While the Atlantic Hurricanes Florence and Michael have rightfully gotten most of our attention this season, climate conditions in the Pacific are churning out one storm after another. We’ve seen a whopping 21 named storms in that region so far this year, but even that sheer number does no justice to the intensity of this hurricane season. This Pacific hurricane season could likely end up being the most intense one that meteorologists have ever recorded.
The Pacific hurricane season covers all storms that form between the western coast of North America and 180°W, which is also known as the International Date Line. The eastern Pacific basin stretches from the western coast of North America to 140°W longitude. The central Pacific basin, which covers Hawaii, stretches from 140°W to 180°W. Meteorologists and climatologists often combine the two basins since most of the storms that cross through the central Pacific originated in the eastern Pacific.
Storms that form west of the international date line are still tropical cyclones, but instead of being called hurricanes, they’re known as typhoons. Typhoons are tracked separately from hurricanes in the central and eastern Pacific because of geopolitical reasons and the fact that storms in the western Pacific are influenced by different factors than storms in the rest of the ocean.
The eastern and central Pacific basins have seen an incredible 20 named storms so far this year. The season began with Hurricane Aletta’s formation on June 5 and continued through Tropical Storm Tara in the middle of October. Another tropical depression had a high chance of developing into the next named storm, Willa, by the publication of this post.
12 of those named storms became hurricanes, and nine of those storms strengthened into a category four or five at one point during their lifespan. Nine storms with winds reaching category four or five status on the Saffir-Simpson Hurricane Wind Scale is a record for the most storms we’ve ever seen achieve that strength during one Pacific hurricane season.
The sheer energy released by these storms places this year in record territory. Meteorologists measure the strength of a hurricane season through Accumulated Cyclone Energy (ACE). ACE measures the energy produced by a storm by calculating the maximum sustained winds of the storm over its lifespan. The average ACE value for the eastern and central Pacific basins combined is about 121. The ACE generated by this year’s storms through October 16 is 294—more than double what you’d see in an average year and putting it just shy of the most intense year on record. The ACE generated by the next tropical cyclone, should it develop, will give this season the dubious distinction of most intense on record.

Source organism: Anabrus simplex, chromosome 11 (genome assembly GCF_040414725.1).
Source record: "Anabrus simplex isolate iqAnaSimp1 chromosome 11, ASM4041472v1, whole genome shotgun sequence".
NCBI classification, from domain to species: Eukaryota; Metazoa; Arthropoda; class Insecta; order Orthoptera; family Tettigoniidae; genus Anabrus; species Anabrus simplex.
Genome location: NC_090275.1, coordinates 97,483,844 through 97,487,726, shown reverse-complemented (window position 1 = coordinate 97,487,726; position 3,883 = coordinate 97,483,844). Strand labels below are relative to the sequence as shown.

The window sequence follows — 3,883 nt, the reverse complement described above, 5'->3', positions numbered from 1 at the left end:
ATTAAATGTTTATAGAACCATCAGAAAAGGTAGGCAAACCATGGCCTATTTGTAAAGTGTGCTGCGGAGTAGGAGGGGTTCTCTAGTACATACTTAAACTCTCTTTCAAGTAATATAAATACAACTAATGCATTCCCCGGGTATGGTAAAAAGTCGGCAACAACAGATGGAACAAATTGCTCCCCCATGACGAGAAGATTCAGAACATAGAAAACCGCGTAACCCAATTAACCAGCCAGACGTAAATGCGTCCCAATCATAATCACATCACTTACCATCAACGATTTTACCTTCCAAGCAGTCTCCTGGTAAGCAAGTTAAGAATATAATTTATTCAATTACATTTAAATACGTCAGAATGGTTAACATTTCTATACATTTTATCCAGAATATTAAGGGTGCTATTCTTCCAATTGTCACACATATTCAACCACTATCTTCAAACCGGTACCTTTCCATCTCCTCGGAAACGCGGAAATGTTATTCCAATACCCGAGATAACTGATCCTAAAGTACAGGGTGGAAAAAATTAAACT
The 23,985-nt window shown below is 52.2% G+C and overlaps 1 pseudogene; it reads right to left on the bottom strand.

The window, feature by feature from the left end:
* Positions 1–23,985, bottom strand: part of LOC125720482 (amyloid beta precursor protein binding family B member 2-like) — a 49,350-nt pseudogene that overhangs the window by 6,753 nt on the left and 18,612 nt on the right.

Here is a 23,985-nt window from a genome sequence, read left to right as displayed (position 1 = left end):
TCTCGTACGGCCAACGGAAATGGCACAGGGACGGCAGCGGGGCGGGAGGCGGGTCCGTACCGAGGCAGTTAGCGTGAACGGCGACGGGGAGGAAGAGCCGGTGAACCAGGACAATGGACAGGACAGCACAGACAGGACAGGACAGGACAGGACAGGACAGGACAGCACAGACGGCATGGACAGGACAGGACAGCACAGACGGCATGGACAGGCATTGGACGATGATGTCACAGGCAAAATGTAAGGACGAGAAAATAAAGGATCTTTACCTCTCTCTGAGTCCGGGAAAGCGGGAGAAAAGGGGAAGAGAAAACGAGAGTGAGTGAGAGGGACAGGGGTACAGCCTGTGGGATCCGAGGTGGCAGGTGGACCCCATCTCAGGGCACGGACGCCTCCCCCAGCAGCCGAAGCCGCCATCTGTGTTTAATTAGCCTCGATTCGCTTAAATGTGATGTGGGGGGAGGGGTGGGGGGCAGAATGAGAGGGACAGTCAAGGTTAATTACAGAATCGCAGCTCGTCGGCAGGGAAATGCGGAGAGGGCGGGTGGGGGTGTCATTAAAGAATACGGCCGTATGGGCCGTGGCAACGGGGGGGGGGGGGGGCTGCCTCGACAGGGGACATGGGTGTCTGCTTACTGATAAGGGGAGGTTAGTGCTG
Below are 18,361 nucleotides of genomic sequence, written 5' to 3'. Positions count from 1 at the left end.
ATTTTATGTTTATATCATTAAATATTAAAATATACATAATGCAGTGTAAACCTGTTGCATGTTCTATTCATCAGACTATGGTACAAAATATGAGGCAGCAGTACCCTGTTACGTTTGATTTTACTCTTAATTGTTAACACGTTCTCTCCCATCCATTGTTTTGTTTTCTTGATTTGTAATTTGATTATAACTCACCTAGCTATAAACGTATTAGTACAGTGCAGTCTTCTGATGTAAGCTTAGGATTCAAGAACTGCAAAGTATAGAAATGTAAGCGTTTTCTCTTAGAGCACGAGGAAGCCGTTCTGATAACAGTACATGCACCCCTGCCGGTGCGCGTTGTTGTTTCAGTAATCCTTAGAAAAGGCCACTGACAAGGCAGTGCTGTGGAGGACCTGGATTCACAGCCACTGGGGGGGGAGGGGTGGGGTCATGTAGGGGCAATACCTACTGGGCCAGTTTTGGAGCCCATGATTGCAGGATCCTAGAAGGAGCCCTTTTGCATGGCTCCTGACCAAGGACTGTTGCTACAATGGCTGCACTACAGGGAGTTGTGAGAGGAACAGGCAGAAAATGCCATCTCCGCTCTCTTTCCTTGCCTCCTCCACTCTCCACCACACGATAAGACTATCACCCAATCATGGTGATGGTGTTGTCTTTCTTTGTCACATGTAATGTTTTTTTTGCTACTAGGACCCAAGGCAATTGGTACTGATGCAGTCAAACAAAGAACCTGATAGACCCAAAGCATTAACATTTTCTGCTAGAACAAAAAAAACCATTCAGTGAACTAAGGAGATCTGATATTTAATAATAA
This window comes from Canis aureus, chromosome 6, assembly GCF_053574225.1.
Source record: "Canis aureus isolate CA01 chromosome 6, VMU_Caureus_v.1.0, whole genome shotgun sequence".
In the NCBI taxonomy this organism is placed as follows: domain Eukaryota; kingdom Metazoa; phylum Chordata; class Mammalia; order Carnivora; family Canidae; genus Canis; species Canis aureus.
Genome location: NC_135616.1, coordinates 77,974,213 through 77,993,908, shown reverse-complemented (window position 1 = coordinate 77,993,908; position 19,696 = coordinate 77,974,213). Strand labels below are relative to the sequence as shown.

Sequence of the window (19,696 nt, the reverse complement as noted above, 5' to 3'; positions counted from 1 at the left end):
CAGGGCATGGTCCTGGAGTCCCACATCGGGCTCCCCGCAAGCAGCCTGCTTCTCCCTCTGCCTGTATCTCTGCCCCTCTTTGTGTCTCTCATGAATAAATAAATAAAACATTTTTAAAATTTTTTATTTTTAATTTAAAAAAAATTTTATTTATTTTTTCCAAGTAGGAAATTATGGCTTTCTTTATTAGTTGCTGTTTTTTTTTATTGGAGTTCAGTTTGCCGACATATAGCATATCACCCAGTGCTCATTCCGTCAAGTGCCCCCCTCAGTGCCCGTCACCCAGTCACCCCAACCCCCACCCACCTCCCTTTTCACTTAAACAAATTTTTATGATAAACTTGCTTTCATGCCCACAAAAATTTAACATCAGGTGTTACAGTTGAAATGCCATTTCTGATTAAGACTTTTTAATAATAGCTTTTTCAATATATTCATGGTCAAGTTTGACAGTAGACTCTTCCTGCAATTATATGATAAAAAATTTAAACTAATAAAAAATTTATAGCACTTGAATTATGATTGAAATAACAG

For context, the entire Pacific—from Asia to North America—is traditionally more active than the Atlantic basin. The eastern Pacific alone typically sees about 15 named storms in an average year compared to just 12 over in the Atlantic. The Pacific is usually busier than the Atlantic because sea surface temperatures are warmer and there are fewer factors present—such as dry air or wind shear—to inhibit the development of storms. The developing El Niño in the eastern Pacific this year is also likely boosting the development of storms and helping them reach their full potential.
Unlike the Atlantic, the list of storm names in the eastern Pacific includes the letters X, Y, and Z to account for the heightened activity. It would be a heavy lift for this hurricane season to exhaust the English alphabet and continue into the Greek alphabet—which has only happened once, during the 2005 Atlantic hurricane season—but it’s not a completely implausible scenario at this point.
Despite the number and strength of storms so far this year, relatively few have threatened land at full strength in the central or eastern Pacific. Hawaii faced the greatest tropical threats this year, feeling the effects of Hurricane Lane in August and Tropical Storm Olivia in September. Lane produced the second-highest rainfall total ever recorded during a tropical cyclone anywhere in the United States, dropping 52 inches of rain on the Big Island as it passed just south of the island chain. Hurricane Walaka, the only storm to actually form in the central Pacific this year, made a close brush with Johnston Atoll in October before heading out to open waters.
Thankfully, prevailing winds across the region usually sweep these storms westward, sending them out to sea where they perish in cooler waters, but there are notable exceptions. Storms hit or brush Mexico fairly regularly and can cause significant wind damage to coastal communities and produce life-threatening flash flooding and mudslides across inland mountainous areas. Six storms this year either made landfall in or closely brushed Mexico. Luckily, all of those storms were tropical storms or weaker, and they were predominately rainmakers. The remnant moisture from Hurricanes Bud, Rosa, and Sergio produced flooding rains when they moved into the southwestern United States.
The Pacific hurricane season continues through the end of November.